The rise of next-generation retail: changes in shopping center design

As reported by the the Wall Street newspaper in November, retailers were on track to open more stores than they had closed in 2021 for the first time since 2017, according to an analysis of more than 900 chains by IHL Group.

Despite lingering fears about e-commerce contributing to the demise of physical stores and the struggles induced by last year’s pandemic, it is clear that the doomsday forecast has underestimated consumer demand to visit physical stores – and the creative ways in which the space can adapt to meet changing habits and desires.

More and more retailers are re-evaluating their brick-and-mortar store models, and at the same time, consumers have a pent-up urge to go back out into the world and shop in person. This combination breathes new life and expands the design parameters of stores and retail centers.

Below we explore a some of the shopping mall design trends to watch out for and how designers and developers can stay on top of emerging retail trends.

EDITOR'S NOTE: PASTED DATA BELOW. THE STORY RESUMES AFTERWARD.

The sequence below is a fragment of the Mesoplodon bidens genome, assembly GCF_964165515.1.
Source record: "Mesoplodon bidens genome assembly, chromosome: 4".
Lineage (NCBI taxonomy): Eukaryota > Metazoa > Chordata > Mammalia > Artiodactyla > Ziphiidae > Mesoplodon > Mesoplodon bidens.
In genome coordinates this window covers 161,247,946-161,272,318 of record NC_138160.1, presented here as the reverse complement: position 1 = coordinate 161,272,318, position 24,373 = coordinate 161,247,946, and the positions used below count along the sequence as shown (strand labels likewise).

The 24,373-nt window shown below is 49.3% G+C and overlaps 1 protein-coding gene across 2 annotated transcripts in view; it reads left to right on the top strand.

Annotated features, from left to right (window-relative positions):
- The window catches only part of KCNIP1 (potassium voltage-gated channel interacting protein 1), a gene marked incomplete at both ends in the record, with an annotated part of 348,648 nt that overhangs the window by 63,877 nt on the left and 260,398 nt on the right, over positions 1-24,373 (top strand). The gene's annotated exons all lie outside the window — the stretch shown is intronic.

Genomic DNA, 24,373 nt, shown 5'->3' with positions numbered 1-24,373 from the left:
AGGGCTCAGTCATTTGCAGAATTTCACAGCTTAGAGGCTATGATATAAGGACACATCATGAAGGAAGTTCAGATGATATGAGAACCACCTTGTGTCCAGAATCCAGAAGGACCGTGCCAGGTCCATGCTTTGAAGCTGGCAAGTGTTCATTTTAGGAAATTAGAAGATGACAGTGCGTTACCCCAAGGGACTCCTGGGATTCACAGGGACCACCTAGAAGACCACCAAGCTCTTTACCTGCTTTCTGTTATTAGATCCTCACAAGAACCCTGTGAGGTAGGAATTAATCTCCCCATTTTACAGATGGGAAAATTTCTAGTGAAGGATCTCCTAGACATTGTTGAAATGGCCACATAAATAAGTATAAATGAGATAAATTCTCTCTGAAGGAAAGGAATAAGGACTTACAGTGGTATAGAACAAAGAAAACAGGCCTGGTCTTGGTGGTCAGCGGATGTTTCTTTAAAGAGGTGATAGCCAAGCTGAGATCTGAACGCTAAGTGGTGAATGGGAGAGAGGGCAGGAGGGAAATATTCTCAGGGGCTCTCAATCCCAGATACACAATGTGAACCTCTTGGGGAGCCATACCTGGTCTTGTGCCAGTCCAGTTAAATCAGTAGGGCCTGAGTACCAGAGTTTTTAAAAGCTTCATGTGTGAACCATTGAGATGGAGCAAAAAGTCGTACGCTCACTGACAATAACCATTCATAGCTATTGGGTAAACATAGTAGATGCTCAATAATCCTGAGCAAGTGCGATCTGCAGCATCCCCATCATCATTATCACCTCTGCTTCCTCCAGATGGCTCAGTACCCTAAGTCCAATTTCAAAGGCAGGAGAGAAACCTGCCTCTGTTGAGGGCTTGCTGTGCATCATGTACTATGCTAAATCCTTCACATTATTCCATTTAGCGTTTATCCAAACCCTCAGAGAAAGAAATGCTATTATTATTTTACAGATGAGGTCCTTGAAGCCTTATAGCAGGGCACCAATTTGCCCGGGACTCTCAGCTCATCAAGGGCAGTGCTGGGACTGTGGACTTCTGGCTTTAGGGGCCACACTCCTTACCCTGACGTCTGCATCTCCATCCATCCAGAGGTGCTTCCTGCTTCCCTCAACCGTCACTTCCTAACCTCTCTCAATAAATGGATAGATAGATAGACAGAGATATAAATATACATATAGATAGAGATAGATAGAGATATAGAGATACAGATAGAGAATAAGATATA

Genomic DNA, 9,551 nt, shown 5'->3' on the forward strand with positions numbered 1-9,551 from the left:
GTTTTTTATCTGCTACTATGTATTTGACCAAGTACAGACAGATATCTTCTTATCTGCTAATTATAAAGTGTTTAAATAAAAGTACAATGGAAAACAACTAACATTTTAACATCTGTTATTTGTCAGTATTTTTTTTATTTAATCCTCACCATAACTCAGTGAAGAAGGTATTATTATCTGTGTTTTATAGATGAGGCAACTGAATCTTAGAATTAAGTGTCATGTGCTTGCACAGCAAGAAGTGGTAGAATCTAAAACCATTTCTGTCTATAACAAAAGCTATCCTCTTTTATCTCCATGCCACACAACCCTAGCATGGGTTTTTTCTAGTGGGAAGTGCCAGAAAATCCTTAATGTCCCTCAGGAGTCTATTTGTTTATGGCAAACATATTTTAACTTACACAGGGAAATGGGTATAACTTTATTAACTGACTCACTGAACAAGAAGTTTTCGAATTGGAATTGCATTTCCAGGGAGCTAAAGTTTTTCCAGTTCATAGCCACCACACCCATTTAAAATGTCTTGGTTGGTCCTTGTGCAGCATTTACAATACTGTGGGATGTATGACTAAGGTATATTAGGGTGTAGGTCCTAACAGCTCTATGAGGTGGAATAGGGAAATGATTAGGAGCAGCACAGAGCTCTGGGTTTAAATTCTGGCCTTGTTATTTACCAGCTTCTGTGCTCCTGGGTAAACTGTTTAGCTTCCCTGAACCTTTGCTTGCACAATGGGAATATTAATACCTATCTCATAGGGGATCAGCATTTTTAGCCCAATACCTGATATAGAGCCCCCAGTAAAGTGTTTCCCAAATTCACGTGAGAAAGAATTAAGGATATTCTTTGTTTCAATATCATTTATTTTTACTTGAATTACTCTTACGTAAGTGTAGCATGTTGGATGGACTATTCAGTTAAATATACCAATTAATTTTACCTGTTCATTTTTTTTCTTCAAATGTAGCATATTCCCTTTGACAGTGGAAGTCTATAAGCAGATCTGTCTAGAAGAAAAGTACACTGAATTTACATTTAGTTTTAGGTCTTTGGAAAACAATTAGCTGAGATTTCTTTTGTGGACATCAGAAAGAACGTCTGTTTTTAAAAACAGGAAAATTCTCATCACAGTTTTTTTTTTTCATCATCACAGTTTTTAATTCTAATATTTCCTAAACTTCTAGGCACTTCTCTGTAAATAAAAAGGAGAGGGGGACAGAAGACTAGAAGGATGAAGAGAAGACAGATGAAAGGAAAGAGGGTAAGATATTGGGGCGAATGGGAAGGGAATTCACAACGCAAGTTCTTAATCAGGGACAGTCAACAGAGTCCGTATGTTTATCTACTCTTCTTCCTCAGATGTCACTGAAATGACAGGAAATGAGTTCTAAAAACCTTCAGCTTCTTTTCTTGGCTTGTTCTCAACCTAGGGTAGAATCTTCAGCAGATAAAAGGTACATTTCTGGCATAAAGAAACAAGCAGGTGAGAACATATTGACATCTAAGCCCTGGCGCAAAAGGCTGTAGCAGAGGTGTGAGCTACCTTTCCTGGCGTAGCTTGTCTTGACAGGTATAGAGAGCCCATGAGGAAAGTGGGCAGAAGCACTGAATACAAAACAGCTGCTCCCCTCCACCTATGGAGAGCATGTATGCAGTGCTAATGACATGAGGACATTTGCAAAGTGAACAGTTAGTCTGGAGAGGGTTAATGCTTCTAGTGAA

Intentional community spaces: the environment as an anchor

Creative and intentionally programmed common spaces are becoming the main draw of many shopping centers. These can be seen as shared ‘lounges’ for the community – and are particularly appealing to customers after being collectively trapped within their own four walls for months.

Often, if a center does not have features such as a safe place outside for children to play, an alfresco dining area, or comfortable seating between stores, consumers will intentionally seek alternatives that offer these amenities.

The ability to monetize these spaces creates many benefits for mall owners and retail tenants by helping to attract people, keep them there longer, and come back for more.

For example, Nadel recently designed a mall in Southern California to be equipped with several outdoor amenities, which increased both time spent at the center and spending with nearby retailers. This was achieved by strategically infusing relaxing gathering places with beautiful outdoor equipment and furniture and attractive landscaping. These simple design considerations are easy to incorporate into design and planning, but they make a huge difference for consumers looking to achieve a complete shopping experience.

About Glenda Wait

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